Cancer is a disease of aging. The accumulation of mutations in individual cells over a lifetime is thought to be the reason. In this work, we explored an additional hypothesis: could p53 function decline with age, which would contribute to an enhanced mutation frequency and tumorigenesis in the aging process? The efficiency of the p53 response to γ-irradiation was found to decline significantly in various tissues of aging mice from several inbred strains, including lower p53 transcriptional activity and p53-dependent apoptosis. This decline resulted from a decreased stabilization of the p53 protein after stress. The function of the Ataxia-telangiectasia mutated (ATM) kinase declined significantly with age, which may then be responsible for the decline of the p53 response to radiation. Declining p53 responses to other stresses were also observed in the cultured splenocytes from aging mice. Interestingly, the time of onset of this decreased p53 response correlated with the life span of mice; mice that live longer delay their onset of decreased p53 activity with time. These results suggest an enhanced fixation of mutations in older individuals because of the declining fidelity of p53-mediated apoptosis or senescence in response to stress, and they suggest a plausible explanation for the correlation between tumorigenesis and the aging process.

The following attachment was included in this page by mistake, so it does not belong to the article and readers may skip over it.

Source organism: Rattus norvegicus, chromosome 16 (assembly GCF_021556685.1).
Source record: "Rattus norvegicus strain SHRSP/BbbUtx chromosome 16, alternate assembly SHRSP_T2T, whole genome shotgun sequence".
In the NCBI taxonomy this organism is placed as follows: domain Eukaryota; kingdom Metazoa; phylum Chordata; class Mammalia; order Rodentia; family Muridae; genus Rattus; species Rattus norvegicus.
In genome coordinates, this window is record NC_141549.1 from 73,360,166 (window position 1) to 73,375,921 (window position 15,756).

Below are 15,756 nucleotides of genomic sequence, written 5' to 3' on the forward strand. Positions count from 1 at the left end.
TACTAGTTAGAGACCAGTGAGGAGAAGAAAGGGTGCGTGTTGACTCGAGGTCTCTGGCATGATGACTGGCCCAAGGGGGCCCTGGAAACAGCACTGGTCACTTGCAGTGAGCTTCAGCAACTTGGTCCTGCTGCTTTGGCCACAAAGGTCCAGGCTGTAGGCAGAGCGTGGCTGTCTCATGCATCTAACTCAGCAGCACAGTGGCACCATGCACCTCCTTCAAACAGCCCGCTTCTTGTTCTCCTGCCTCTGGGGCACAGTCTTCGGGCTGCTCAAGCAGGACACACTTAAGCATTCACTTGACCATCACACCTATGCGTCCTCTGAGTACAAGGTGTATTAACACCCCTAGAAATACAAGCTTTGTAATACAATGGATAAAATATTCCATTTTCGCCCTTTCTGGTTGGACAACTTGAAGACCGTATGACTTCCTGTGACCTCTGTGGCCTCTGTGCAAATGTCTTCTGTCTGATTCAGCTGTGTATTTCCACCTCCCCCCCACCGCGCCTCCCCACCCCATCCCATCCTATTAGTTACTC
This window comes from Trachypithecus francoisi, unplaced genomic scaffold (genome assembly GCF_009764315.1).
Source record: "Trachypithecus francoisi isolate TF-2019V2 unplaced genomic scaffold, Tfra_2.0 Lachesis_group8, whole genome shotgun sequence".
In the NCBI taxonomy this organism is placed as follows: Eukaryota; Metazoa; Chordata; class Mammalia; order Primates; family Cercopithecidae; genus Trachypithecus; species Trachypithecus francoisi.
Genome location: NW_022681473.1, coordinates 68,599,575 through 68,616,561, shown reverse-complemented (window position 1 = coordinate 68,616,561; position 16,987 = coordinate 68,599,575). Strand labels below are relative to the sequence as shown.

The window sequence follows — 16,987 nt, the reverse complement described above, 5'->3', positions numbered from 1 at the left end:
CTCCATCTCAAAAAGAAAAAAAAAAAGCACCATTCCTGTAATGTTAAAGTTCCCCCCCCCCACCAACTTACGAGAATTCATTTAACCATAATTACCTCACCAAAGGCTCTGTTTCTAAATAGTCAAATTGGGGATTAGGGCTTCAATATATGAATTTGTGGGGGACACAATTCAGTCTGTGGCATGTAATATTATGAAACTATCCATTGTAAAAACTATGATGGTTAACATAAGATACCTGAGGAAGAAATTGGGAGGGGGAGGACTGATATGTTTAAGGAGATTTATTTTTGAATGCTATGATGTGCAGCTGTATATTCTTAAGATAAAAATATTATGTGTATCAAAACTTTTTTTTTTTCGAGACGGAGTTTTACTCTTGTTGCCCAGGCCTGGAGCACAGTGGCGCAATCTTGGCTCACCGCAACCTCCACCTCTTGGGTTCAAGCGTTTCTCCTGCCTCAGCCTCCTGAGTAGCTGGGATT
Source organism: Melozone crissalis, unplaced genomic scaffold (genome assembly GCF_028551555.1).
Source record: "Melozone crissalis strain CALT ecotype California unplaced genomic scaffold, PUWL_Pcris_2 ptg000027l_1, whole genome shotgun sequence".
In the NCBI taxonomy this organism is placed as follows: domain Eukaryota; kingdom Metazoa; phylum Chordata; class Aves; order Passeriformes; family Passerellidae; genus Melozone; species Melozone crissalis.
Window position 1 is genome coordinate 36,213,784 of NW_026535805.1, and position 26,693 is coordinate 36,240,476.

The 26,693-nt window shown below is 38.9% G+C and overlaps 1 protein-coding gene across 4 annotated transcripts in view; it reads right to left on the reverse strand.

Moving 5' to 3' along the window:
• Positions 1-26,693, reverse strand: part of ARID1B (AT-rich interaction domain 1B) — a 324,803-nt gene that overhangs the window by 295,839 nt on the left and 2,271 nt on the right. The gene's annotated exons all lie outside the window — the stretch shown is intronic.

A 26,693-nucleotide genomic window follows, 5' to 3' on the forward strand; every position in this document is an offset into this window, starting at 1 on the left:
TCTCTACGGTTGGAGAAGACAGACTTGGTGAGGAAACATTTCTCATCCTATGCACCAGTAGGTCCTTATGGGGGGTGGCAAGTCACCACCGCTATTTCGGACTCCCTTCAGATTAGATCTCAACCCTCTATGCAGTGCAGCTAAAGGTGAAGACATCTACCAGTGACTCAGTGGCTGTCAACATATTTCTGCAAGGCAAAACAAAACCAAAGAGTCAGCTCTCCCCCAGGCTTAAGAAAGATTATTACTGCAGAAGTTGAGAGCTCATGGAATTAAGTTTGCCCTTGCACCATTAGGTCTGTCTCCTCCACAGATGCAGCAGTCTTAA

|Original language||English (US)|
|Number of pages||6|
|Journal||Proceedings of the National Academy of Sciences of the United States of America|
|State||Published - Oct 16 2007|
All Science Journal Classification (ASJC) codes
- Ataxia-telangiectasia mutated (ATM)